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Clear Channel Goes to Trial

Concert and radio giant charged with crushing competition

April 20, 2004 12:00 AM ET

In a legal setback for the world's largest concert promoter, Clear Channel Communications, a U.S. District Court judge granted a jury trial to a Denver competitor that accuses the company of "monopolistic and predatory practices."

Judge Edward W. Nottingham's 125-page ruling, which mentions Puddle of Mudd, Orgy and the Tattoo the Earth Tour (headlined by Slipknot), says the evidence suggests Clear Channel illegally reduced radio airplay for artists who booked concert tours with competing promoters.

"We feel pretty vindicated," says Jesse Morreale, co-owner of Nobody in Particular Presents, which filed the lawsuit against the San Antonio, Texas, radio-and-concert conglomerate in August 2001.

Clear Channel's chief legal officer, Andrew Levin, also responded positively to the ruling, noting that Nottingham threw out some of the most serious charges. He decided, for example, that Clear Channel did not have a monopoly on Denver's rock-concert market, because it controlled less than seventy percent of the business. "A few remaining parts of the case will proceed to trial," Levin says. "And we're confident these allegations ultimately will be dismissed, as well."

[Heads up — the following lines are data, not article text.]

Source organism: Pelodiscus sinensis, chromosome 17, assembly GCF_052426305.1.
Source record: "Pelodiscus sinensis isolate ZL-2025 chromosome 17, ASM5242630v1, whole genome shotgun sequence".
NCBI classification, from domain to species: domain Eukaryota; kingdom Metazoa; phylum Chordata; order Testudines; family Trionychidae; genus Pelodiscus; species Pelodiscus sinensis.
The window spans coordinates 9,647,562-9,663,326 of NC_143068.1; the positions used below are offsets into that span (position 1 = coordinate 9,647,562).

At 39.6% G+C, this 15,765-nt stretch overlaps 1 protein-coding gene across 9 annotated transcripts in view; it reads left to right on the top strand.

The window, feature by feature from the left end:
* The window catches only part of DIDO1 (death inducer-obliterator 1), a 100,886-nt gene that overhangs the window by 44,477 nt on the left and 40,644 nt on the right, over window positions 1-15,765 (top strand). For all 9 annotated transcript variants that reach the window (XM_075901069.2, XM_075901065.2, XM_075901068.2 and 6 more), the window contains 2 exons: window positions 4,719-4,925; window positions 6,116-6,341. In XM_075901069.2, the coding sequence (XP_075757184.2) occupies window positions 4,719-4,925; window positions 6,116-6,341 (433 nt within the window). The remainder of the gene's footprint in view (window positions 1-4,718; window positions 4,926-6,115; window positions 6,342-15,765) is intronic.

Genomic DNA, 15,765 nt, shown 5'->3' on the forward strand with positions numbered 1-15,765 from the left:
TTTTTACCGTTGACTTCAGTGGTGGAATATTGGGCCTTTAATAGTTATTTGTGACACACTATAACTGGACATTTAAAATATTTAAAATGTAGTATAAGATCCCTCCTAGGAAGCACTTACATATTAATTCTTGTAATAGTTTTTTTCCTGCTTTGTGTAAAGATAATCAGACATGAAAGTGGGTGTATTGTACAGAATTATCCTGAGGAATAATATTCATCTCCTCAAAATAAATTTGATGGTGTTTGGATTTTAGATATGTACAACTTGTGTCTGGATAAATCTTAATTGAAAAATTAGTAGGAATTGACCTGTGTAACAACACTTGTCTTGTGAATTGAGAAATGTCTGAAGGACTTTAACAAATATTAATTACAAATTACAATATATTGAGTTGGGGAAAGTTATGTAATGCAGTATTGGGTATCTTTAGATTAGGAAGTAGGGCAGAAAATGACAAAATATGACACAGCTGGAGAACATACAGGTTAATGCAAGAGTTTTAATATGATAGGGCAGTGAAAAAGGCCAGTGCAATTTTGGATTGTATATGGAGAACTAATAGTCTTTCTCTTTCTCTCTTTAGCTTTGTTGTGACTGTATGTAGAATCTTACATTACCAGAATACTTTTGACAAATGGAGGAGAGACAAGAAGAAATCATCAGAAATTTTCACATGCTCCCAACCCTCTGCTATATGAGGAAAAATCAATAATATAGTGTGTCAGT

But evidence in court documents suggests that Clear Channel -- which owns more than 1,200 radio stations -- aimed to severely damage its Denver competitors and the artists who worked with them. The most dramatic details are found in e-mails from Michael O'Connor, director of programming for Clear Channel's five FM stations in Denver. When the 2001 Styx/Bad Company tour selected House of Blues as its promoter, O'Connor instructed his radio underlings to "crush" HOB and avoid mentioning the concert on its classic-rock stations. O'Connor added, "Let's get our fucksticks out."

Testimony from managers at Roadrunner Records and Reprise also indicates that bands agreed to play Clear Channel venues because they feared losing airplay on Clear Channel stations if they signed with a competitor. Nobody in Particular, the Denver promoter, also accuses the company of paying artists sky-high tour salaries to kill competition.

If these claims are upheld -- the trial starts August 2nd -- other cases would likely follow, says John Solow, an antitrust expert and professor at the University of Iowa: "It would open the door to lots of people saying, 'You did it to us, too!'"

Doug Kauffman, Nobody in Particular's president and founder, says he just wants to do business as he did before Clear Channel had so much power. "We hope [the case] sets some precedent that would stop this kind of heavy-handed behavior and give us independent companies some relief," he says. "So we can operate like we always have."

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